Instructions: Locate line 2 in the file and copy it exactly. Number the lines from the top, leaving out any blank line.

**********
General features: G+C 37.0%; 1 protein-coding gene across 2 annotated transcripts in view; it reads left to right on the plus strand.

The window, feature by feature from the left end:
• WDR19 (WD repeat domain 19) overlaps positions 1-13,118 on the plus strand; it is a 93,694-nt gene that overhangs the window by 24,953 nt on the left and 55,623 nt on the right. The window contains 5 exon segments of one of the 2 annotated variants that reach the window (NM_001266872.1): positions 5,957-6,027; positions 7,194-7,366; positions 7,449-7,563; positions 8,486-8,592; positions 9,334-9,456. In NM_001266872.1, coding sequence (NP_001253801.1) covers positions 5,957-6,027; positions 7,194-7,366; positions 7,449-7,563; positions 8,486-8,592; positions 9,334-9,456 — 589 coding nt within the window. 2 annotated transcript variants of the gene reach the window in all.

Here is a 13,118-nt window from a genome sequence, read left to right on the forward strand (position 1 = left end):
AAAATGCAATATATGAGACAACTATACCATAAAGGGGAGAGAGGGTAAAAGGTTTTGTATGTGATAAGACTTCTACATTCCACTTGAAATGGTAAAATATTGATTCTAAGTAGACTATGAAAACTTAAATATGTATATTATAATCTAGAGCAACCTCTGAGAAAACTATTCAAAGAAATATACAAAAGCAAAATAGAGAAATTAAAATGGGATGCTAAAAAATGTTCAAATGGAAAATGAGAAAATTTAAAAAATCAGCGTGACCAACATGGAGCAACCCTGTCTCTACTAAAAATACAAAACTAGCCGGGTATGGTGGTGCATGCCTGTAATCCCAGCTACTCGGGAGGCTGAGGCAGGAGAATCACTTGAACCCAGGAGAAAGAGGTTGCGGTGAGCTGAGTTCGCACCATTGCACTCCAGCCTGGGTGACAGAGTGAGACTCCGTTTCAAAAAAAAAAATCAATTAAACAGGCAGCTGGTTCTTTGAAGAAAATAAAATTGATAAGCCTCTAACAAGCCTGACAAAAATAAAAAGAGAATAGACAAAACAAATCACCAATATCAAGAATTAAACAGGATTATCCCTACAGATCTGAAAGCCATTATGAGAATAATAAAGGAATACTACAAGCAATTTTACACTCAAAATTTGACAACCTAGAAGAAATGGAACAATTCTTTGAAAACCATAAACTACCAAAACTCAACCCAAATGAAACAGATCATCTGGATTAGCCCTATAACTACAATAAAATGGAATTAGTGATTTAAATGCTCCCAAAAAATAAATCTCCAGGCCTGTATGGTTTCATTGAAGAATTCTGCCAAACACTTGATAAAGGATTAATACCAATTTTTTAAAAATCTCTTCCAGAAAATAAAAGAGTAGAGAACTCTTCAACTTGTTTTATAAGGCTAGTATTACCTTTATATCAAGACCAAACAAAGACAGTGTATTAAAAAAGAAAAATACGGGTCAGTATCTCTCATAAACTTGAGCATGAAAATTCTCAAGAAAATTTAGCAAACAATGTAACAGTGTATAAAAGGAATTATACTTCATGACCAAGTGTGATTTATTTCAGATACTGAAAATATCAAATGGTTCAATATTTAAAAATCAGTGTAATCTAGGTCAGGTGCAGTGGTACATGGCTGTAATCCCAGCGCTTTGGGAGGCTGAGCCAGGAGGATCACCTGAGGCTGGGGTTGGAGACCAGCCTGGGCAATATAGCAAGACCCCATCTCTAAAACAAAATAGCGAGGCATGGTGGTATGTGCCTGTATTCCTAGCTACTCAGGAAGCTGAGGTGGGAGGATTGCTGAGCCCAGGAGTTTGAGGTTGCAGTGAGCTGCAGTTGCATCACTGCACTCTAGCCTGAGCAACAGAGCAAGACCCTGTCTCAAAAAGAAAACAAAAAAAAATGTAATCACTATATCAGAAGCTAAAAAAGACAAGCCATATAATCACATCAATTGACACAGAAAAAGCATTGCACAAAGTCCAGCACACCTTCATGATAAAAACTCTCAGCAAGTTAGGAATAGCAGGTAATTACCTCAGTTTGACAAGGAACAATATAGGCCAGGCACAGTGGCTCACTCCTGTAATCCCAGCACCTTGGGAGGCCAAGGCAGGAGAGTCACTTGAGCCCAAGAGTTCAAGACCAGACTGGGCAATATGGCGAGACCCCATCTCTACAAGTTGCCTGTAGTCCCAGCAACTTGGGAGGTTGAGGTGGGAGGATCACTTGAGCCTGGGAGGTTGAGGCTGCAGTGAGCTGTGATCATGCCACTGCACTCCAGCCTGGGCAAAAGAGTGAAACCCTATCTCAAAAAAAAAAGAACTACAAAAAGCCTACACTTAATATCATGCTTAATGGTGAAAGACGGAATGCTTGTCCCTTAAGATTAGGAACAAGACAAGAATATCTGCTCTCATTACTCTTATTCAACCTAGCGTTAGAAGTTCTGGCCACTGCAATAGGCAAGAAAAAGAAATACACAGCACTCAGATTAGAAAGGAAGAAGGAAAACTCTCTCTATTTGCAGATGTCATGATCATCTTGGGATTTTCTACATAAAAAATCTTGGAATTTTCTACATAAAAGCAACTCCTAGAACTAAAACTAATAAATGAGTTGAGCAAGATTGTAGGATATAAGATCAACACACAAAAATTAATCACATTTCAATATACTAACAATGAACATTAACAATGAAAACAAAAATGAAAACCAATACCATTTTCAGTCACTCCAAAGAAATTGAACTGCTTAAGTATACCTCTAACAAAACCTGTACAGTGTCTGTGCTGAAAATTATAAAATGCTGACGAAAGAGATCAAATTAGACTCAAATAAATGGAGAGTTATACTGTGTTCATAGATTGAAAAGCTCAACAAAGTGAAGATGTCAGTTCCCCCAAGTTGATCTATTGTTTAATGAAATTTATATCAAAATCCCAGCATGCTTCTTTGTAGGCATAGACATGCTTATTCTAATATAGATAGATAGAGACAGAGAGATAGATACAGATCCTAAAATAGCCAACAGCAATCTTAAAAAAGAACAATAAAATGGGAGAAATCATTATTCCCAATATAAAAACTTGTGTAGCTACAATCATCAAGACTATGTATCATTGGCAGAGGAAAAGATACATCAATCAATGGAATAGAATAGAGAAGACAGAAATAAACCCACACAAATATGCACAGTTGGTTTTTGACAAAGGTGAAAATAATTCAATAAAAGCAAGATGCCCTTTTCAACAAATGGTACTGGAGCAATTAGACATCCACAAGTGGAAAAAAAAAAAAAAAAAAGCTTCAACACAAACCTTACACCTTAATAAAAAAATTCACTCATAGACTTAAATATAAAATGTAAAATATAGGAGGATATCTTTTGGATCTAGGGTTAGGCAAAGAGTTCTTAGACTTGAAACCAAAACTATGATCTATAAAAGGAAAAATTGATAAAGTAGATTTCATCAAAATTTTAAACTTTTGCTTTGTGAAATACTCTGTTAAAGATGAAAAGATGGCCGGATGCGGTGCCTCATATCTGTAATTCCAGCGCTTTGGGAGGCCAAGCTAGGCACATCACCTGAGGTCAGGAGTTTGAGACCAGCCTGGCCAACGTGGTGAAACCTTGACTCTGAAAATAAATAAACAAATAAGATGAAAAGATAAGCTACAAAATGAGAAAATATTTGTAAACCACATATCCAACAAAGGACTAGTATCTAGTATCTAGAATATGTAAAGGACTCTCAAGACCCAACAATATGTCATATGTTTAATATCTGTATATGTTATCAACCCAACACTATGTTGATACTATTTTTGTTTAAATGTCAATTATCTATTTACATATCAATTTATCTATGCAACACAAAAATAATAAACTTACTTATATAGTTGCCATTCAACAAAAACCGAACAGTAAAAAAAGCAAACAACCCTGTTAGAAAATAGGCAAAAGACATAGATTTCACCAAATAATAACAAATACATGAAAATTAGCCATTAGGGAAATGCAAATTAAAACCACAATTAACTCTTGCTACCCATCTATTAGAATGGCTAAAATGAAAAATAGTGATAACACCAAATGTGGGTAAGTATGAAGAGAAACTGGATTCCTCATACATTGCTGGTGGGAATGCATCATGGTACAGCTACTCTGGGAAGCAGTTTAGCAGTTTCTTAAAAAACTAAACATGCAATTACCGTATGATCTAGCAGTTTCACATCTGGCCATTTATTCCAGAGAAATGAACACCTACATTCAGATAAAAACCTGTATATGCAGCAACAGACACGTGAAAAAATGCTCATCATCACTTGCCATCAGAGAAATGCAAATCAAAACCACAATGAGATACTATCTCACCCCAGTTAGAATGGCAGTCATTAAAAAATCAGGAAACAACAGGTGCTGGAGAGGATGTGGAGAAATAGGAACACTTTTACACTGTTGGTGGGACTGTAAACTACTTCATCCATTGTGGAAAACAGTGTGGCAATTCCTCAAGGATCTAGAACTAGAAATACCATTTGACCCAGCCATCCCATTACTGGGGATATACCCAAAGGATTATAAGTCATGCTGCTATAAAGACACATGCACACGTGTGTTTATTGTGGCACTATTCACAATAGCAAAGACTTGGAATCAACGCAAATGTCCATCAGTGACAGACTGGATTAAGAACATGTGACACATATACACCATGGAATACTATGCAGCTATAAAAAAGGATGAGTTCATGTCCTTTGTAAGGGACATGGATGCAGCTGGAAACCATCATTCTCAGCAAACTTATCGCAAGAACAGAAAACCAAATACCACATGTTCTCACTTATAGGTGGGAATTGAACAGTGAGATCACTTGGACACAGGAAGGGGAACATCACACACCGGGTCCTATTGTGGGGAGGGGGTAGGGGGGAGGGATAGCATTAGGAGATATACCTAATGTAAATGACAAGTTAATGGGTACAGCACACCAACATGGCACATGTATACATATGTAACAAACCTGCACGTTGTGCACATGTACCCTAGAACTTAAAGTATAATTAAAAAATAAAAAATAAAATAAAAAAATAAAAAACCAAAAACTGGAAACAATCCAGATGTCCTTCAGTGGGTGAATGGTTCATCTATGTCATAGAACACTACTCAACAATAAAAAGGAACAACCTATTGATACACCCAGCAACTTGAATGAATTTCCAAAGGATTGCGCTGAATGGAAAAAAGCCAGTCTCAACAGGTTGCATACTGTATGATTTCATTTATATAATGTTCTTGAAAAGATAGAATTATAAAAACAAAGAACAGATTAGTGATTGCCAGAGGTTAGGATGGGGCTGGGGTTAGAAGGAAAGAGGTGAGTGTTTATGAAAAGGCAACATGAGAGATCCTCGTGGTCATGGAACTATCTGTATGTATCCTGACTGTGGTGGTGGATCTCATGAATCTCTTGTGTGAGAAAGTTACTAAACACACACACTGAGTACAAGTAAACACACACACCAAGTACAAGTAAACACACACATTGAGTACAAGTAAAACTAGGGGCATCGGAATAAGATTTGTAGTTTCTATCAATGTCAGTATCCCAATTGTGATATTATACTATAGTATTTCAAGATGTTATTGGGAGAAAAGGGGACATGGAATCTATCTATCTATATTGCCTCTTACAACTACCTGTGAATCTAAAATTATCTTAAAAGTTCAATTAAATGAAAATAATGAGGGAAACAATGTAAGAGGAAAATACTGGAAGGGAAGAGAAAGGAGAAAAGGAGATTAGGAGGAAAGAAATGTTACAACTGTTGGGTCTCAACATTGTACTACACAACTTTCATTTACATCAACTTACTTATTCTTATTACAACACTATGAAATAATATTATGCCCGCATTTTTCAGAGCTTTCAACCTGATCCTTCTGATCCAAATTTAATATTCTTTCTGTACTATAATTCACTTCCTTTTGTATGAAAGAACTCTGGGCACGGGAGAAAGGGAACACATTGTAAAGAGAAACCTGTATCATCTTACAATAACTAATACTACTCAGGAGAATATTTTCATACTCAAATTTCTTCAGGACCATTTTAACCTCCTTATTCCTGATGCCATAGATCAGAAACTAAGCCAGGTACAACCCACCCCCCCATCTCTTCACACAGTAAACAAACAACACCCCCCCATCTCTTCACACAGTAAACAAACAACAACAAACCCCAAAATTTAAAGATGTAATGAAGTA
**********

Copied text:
The window, feature by feature from the left end: